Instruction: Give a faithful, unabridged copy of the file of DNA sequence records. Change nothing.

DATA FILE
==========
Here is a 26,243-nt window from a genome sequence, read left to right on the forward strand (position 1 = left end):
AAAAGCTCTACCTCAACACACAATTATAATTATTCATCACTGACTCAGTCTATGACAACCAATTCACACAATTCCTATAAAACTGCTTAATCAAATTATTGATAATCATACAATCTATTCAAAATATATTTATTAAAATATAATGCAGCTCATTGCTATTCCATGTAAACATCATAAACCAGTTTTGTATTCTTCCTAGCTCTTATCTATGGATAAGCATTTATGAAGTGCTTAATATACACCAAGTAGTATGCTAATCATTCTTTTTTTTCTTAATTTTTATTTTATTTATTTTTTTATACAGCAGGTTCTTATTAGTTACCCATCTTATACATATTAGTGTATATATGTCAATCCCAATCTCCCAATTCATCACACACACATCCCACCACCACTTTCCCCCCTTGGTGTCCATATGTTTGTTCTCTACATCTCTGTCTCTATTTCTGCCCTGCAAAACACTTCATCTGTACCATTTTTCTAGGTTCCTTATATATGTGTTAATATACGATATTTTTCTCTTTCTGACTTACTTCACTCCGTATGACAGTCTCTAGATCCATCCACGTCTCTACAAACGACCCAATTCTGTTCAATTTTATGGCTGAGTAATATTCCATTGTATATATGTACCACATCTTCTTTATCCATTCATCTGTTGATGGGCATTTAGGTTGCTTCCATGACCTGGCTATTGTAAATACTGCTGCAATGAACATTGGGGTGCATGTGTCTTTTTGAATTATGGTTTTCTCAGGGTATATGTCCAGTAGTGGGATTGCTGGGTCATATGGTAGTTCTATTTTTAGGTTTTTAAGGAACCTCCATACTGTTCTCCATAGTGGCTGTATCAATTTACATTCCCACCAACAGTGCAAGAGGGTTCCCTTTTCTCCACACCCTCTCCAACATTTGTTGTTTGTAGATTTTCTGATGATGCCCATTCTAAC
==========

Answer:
Here is a 26,243-nt window from a genome sequence, read left to right on the forward strand (position 1 = left end):
AAAAGCTCTACCTCAACACACAATTATAATTATTCATCACTGACTCAGTCTATGACAACCAATTCACACAATTCCTATAAAACTGCTTAATCAAATTATTGATAATCATACAATCTATTCAAAATATATTTATTAAAATATAATGCAGCTCATTGCTATTCCATGTAAACATCATAAACCAGTTTTGTATTCTTCCTAGCTCTTATCTATGGATAAGCATTTATGAAGTGCTTAATATACACCAAGTAGTATGCTAATCATTCTTTTTTTTCTTAATTTTTATTTTATTTATTTTTTTATACAGCAGGTTCTTATTAGTTACCCATCTTATACATATTAGTGTATATATGTCAATCCCAATCTCCCAATTCATCACACACACATCCCACCACCACTTTCCCCCCTTGGTGTCCATATGTTTGTTCTCTACATCTCTGTCTCTATTTCTGCCCTGCAAAACACTTCATCTGTACCATTTTTCTAGGTTCCTTATATATGTGTTAATATACGATATTTTTCTCTTTCTGACTTACTTCACTCCGTATGACAGTCTCTAGATCCATCCACGTCTCTACAAACGACCCAATTCTGTTCAATTTTATGGCTGAGTAATATTCCATTGTATATATGTACCACATCTTCTTTATCCATTCATCTGTTGATGGGCATTTAGGTTGCTTCCATGACCTGGCTATTGTAAATACTGCTGCAATGAACATTGGGGTGCATGTGTCTTTTTGAATTATGGTTTTCTCAGGGTATATGTCCAGTAGTGGGATTGCTGGGTCATATGGTAGTTCTATTTTTAGGTTTTTAAGGAACCTCCATACTGTTCTCCATAGTGGCTGTATCAATTTACATTCCCACCAACAGTGCAAGAGGGTTCCCTTTTCTCCACACCCTCTCCAACATTTGTTGTTTGTAGATTTTCTGATGATGCCCATTCTAAC